Share or Bookmark this post…
  • Facebook
  • Google
  • LinkedIn
  • TwitThis

The Truth About Home Warranties And Are They Worth It?

When you buy a new home you always have the option of purchasing a home warranty that, theoretically, covers the cost of repairs to various appliances and other home systems. But are these home warranties worth it and what should you be aware of before you actually buy one of these?

Before I get into some of the nuts and bolts behind these home warranty products let me explain that I actually managed the extended warranty program for Circuit City Stores for a period of time and these home warranties are a very similar product. In addition, I've studied the economics of insurance before and home warranties are basically insurance policies. So I know a fair amount about the economics of home warranties.

A Home Warranty Is An Insurance Policy

When you buy a home warranty - and they start around $420 - you are basically buying an insurance policy. The reason this is important to recognize is that insurance companies are in business to make money and that means that they expect to make money on the average policy they sell, which means that on average the people who buy these policies will lose money. Buyers will most likely pay more for the policy than they receive in return over the life of the policy.

Then why would you ever buy an insurance policy? Because you are willing to trade off the certain cost for a very uncertain cost. The insurance company can play the averages game but many consumers cannot or don't want to play that game and they are willing to pay a premium for the certainty. This is especially true as it relates to health care where a catastrophic illness can cost over $1 MM.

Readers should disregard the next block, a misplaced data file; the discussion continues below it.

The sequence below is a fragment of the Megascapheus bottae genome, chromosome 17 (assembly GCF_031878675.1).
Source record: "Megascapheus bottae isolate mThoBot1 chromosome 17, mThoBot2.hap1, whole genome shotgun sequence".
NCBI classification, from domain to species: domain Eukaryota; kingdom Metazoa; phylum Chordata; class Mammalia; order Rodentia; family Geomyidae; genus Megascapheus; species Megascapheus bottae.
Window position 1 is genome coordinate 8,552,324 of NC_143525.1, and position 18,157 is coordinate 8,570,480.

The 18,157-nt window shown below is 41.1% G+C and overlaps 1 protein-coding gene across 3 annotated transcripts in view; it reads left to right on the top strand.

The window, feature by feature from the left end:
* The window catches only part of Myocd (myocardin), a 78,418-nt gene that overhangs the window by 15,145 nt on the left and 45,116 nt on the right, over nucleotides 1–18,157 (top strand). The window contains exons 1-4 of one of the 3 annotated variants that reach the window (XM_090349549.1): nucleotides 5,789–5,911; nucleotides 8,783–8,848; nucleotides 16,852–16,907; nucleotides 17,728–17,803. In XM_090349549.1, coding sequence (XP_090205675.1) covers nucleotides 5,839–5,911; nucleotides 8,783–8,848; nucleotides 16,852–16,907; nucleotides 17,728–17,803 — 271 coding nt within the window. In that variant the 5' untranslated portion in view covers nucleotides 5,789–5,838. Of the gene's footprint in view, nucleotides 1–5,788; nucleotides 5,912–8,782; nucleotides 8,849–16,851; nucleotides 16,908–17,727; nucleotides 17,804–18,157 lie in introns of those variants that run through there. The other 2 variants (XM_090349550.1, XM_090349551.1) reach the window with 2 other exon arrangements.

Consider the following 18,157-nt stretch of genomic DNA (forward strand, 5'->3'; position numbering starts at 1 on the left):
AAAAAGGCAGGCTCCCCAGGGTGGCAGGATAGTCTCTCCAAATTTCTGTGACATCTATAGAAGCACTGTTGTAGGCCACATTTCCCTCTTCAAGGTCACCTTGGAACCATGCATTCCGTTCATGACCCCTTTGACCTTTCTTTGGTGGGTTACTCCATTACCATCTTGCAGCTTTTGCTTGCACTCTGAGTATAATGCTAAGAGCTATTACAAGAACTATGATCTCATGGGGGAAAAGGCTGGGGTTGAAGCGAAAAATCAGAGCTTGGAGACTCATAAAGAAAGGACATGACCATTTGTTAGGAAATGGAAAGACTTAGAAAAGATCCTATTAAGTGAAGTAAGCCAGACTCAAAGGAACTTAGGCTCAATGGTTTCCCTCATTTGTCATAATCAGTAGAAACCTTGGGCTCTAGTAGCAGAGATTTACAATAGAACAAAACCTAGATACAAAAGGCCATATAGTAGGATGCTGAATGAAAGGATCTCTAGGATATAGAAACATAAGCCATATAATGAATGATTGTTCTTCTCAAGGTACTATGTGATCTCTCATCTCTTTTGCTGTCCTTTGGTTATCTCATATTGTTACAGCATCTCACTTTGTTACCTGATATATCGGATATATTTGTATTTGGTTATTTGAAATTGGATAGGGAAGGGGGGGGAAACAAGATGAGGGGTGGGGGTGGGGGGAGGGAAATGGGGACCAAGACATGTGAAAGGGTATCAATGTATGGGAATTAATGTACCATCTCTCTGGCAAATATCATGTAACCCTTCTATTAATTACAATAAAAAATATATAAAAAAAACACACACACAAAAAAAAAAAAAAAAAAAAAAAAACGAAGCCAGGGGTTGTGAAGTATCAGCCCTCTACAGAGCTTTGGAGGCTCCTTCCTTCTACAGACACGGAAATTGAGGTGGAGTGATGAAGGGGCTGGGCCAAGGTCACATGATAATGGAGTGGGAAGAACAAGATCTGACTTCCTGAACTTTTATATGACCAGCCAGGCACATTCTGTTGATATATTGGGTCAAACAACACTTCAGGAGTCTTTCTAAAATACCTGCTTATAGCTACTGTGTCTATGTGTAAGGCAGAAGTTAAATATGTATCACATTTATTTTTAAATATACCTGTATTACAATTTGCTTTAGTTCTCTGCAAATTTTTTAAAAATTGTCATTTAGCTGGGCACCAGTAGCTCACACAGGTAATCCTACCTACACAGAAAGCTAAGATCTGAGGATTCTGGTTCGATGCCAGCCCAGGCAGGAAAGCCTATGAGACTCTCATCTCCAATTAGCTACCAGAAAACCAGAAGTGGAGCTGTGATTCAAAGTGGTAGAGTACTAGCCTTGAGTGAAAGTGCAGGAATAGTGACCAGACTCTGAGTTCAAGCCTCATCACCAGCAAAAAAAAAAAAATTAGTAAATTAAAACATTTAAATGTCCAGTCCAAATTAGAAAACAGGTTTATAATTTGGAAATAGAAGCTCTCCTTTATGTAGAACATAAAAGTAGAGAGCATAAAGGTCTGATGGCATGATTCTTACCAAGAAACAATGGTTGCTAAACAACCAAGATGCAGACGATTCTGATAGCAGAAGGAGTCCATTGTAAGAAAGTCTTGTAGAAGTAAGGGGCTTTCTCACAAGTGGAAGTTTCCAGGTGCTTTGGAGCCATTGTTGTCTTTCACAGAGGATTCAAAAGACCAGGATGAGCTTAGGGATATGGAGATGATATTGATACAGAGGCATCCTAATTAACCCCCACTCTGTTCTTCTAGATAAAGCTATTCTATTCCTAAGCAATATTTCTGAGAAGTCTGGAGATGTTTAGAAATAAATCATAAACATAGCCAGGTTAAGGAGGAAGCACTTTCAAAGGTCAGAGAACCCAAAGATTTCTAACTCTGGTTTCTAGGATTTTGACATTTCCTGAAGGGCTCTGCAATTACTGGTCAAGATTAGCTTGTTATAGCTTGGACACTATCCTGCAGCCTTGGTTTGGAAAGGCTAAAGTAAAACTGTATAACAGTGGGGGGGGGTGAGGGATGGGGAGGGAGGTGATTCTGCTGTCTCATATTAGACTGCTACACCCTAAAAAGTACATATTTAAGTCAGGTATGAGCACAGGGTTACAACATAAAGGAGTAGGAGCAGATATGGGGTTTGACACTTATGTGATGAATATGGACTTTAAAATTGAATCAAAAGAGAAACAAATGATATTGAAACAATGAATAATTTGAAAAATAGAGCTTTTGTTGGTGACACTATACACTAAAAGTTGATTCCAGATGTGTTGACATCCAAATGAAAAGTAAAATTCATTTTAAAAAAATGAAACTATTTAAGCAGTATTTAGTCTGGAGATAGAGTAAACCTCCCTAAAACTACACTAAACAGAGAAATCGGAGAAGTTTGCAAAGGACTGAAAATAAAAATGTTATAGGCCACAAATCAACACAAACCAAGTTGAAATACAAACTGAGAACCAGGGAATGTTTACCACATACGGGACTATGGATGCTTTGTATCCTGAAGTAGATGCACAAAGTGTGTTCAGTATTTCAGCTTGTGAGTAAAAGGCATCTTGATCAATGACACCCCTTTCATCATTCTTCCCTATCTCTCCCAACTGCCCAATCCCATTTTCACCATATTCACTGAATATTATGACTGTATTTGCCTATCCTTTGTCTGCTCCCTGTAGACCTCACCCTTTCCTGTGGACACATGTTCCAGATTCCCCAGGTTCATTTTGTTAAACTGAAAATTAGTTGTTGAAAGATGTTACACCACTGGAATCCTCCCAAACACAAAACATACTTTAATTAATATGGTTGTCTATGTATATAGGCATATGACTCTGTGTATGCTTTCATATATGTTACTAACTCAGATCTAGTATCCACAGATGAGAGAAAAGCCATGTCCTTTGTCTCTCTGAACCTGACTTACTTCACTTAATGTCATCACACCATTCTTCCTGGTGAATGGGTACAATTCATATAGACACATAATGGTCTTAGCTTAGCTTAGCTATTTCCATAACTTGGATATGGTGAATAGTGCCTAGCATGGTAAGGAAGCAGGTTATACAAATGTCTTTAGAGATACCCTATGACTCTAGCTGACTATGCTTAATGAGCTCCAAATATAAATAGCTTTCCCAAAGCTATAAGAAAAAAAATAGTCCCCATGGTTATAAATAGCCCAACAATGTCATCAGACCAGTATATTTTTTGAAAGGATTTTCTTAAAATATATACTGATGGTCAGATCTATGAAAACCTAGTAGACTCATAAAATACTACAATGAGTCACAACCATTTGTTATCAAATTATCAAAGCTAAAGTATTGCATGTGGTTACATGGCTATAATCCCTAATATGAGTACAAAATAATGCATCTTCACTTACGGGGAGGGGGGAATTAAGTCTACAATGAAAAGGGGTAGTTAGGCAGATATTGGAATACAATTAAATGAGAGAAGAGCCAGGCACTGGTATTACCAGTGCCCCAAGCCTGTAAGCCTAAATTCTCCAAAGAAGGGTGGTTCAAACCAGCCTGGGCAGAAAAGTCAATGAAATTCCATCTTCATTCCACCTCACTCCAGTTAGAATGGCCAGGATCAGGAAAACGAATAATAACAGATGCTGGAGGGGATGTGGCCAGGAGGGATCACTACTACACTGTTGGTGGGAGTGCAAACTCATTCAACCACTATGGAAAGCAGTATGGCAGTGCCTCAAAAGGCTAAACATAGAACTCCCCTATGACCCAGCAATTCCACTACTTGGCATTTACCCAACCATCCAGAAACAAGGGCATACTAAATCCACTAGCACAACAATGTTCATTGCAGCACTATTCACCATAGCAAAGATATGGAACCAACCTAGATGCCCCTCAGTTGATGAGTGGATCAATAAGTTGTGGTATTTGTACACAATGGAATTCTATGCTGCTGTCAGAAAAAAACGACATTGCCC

But when it comes to home appliances and other systems what is the worst thing that can happen? Maybe you need a new air conditioner or a refrigerator that might cost you a couple of thousand dollars. So for people who can handle that type of expense out of the blue, there is no need for them to buy an insurance policy - they basically "self-insure" from their own savings. But if a new air conditioner would break the bank then you might want to consider getting a home warranty.

How To Beat The Home Warranty Companies At The Averages

There is one advantage that the homebuyer has over the home warranty companies. They know more about what is being insured than the warranty company does and this asymmetrical information allows them to make a better decision about when to buy the warranty than the companies can make about when to sell the warranty. In fact, the companies will pretty much sell a policy on any property to any buyer because they just can't afford to inspect every home before issuing a policy. But a buyer is going to be more likely to buy a policy when they can see that a home has been poorly maintained - e.g. a trashed short sale - and is, therefore, more likely to develop problems. That's what I did when I bought my short sale. I bought a policy from Home Warranty.